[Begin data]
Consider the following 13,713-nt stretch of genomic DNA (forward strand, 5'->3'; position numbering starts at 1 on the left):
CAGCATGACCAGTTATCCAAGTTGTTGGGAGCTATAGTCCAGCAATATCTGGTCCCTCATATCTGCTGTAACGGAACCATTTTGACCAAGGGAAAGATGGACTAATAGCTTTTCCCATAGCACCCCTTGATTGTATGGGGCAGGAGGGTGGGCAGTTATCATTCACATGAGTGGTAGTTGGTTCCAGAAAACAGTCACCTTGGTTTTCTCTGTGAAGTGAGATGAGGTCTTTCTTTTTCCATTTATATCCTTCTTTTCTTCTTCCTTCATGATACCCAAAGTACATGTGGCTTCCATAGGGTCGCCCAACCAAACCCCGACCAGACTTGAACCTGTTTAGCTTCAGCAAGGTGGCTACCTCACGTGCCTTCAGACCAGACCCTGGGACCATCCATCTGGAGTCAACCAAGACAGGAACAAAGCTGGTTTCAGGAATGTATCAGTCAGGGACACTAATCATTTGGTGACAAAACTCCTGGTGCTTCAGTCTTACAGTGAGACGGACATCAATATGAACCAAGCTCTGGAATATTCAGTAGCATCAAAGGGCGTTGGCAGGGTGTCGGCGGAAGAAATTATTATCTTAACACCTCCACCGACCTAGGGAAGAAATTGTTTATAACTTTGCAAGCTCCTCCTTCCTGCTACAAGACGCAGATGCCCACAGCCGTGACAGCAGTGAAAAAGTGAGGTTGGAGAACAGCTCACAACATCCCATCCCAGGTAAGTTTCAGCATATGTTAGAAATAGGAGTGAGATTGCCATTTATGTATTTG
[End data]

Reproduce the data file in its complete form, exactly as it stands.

Consider the following 13,713-nt stretch of genomic DNA (forward strand, 5'->3'; position numbering starts at 1 on the left):
CAGCATGACCAGTTATCCAAGTTGTTGGGAGCTATAGTCCAGCAATATCTGGTCCCTCATATCTGCTGTAACGGAACCATTTTGACCAAGGGAAAGATGGACTAATAGCTTTTCCCATAGCACCCCTTGATTGTATGGGGCAGGAGGGTGGGCAGTTATCATTCACATGAGTGGTAGTTGGTTCCAGAAAACAGTCACCTTGGTTTTCTCTGTGAAGTGAGATGAGGTCTTTCTTTTTCCATTTATATCCTTCTTTTCTTCTTCCTTCATGATACCCAAAGTACATGTGGCTTCCATAGGGTCGCCCAACCAAACCCCGACCAGACTTGAACCTGTTTAGCTTCAGCAAGGTGGCTACCTCACGTGCCTTCAGACCAGACCCTGGGACCATCCATCTGGAGTCAACCAAGACAGGAACAAAGCTGGTTTCAGGAATGTATCAGTCAGGGACACTAATCATTTGGTGACAAAACTCCTGGTGCTTCAGTCTTACAGTGAGACGGACATCAATATGAACCAAGCTCTGGAATATTCAGTAGCATCAAAGGGCGTTGGCAGGGTGTCGGCGGAAGAAATTATTATCTTAACACCTCCACCGACCTAGGGAAGAAATTGTTTATAACTTTGCAAGCTCCTCCTTCCTGCTACAAGACGCAGATGCCCACAGCCGTGACAGCAGTGAAAAAGTGAGGTTGGAGAACAGCTCACAACATCCCATCCCAGGTAAGTTTCAGCATATGTTAGAAATAGGAGTGAGATTGCCATTTATGTATTTG